Can your ECG be normal during a heart attack? Cardiologists explain possible reasons
ECG in most of the cases can help diagnose a heart attack but there are times when it fails. Cardiologists on possible reasons behind it.
ECG also known as Electrocardiogram or EKG in most of the cases can diagnose a heart attack and helps determine the right treatment depending on the type of heart attack. The medical test records the electrical activity of the heart. The heart produces electrical impulses that regulate its rhythm and coordinate the contraction of its different chambers. An ECG measures and graphically represents these electrical signals. However, there are times when ECG fails to detect a heart attack and many people may believe that their heart attack symptoms could be due to some other reason and fail to get the required treatment. (Also read: Cardiologists on why doctors could be at higher risk of heart attack; suggest heart care tips)
Noted cardiologist Dr Gaurav Gandhi who died of heart attack on Tuesday morning had felt chest discomfort at 2 am and got an ECG done which came normal; Dr Gandhi mistook the symptoms as acidity and took an injectable for the same, reported Indian Express. After staying in the hospital for some time, he went back home and was found collapsed on the bathroom floor at 6 am in the morning.
Can ECG be normal during heart attack?
"Yes. Whenever a patient comes in with an emergency of a heart attack 70% of the time, the initial ECG is not normal, but in 30% cases the ECG can be normal. So, the patient thinks that they are normal and that they can go home. But that is not the case. Patients who have critical blocks in the blood vessels of the heart or patients with major heart attacks can have a normal ECG when the report to hospital for the first time. ECG must be repeated in regular intervals every 15-30 minutes for up to 2-3 hours after the initial attack. The patient should stay in the hospital for the repeat ECGs and other necessary investigations like ECHO and blood tests. Sometimes all may be normal and only coronary angiogram can reveal a critical lesion in a patient with chest pain," says Dr. V. Vinoth Kumar, Senior Consultant Interventional Cardiologist, CARE Hospitals, Hi-Tec City, Hyderabad.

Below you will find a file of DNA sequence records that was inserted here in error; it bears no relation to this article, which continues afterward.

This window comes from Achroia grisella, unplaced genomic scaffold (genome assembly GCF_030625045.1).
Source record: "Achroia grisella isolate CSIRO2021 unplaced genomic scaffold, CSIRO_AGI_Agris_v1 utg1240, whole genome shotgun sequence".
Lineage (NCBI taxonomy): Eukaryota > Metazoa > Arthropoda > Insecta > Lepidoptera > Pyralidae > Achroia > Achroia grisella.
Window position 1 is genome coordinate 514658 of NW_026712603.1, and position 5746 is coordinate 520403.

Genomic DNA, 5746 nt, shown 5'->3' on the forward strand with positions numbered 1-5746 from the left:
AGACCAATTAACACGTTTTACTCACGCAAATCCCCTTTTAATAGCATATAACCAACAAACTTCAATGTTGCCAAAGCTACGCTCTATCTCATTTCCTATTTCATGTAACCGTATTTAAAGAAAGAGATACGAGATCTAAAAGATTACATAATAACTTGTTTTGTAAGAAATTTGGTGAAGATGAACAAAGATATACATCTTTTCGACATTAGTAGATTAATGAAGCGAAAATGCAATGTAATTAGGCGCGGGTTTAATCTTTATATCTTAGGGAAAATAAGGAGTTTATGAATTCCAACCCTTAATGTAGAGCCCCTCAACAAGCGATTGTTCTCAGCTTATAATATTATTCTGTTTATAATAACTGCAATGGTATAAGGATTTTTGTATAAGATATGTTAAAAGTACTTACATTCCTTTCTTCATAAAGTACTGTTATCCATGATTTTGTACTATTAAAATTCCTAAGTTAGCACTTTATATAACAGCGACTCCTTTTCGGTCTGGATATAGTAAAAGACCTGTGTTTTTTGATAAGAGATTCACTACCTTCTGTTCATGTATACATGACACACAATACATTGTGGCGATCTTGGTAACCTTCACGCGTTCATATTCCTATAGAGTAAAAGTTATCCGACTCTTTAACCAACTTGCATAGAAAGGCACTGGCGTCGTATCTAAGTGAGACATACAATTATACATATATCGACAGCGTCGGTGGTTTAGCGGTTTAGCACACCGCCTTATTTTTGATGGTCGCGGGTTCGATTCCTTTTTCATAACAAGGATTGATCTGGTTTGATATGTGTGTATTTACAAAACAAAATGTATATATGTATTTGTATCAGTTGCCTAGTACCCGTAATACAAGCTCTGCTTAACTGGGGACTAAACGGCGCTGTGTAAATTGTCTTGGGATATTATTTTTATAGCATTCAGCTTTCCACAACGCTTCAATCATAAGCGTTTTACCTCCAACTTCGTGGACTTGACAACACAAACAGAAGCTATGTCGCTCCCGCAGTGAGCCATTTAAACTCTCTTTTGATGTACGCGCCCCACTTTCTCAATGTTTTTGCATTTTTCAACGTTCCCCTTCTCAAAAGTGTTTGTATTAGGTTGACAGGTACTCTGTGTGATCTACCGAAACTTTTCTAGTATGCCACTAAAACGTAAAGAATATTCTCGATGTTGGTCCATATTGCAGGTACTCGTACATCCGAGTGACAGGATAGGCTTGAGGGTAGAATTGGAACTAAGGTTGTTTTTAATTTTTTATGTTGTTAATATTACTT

"During a heart attack, also known as myocardial infarction, the blood supply to a part of the heart is severely reduced or completely blocked. This blockage usually occurs due to a blood clot that forms in a coronary artery. An electrocardiogram (ECG) is a medical test used to measure the electrical activity of the heart and can be a valuable tool in diagnosing a heart attack. However, it is possible for an ECG to appear normal during a heart attack in some cases," says Dr. Dixit Garg, Consultant - cardiology, Manipal Hospital, Gurugram.
Dr Garg explains that in many instances of a heart attack, the ECG will show characteristic changes that indicate a problem and these changes may include ST-segment elevation, ST-segment depression, or the appearance of abnormal Q-waves. These abnormalities on the ECG suggest that a heart attack is occurring or has recently occurred.
"However, there are situations where an ECG can be normal during a heart attack. This phenomenon is more likely to occur in the early stages of a heart attack or in certain circumstances," he adds.
Reasons why ECG may appear normal in case of heart attack
Dr Garg lists reasons why an ECG may appear normal during a heart attack include,
Timing: The ECG may be performed during the initial stages of a heart attack when the changes on the ECG may not have fully developed yet. It takes time for the electrical changes to become apparent on the ECG.
Location: The ECG leads may not be positioned correctly to detect the specific area of the heart affected by the heart attack. Depending on the location of the blockage, the changes on the ECG may be subtle or not present in the leads being monitored.
Silent heart attack: Some heart attacks may be 'silent' or 'asymptomatic,' meaning the person does not experience the typical symptoms of a heart attack. In these cases, the ECG may be normal, or the changes may be so subtle that they are not easily detectable.
Coronary artery collateral circulation: In rare instances, a person may have developed alternative blood supply pathways called collateral vessels, which can provide some blood flow to the affected area of the heart. This collateral circulation can help maintain the ECG within normal limits despite the presence of a heart attack.
"ECG can be absolutely normal in a case of heart disease you have, you can have all the three arteries blocked and yet your ECG can be absolutely normal. The accuracy of ECG to predict a heart attack is only 33%. An abnormal ECG has a lot of significance but a normal ECG in presence of chest pain can be misleading and it can mask a significant heart attack also. We have seen patients with absolutely normal ECGs but they have major heart attacks. So do not go by a normal ECG, specially single ECG. It is always better to get the ECG repeated after one hour or two hours if you have a strong suspicion and let your doctor decide about it," says Dr Sanjeev Chaudhary, Director - Cardiology at Marengo Asia Hospitals, Gurugram.
- Heart Attack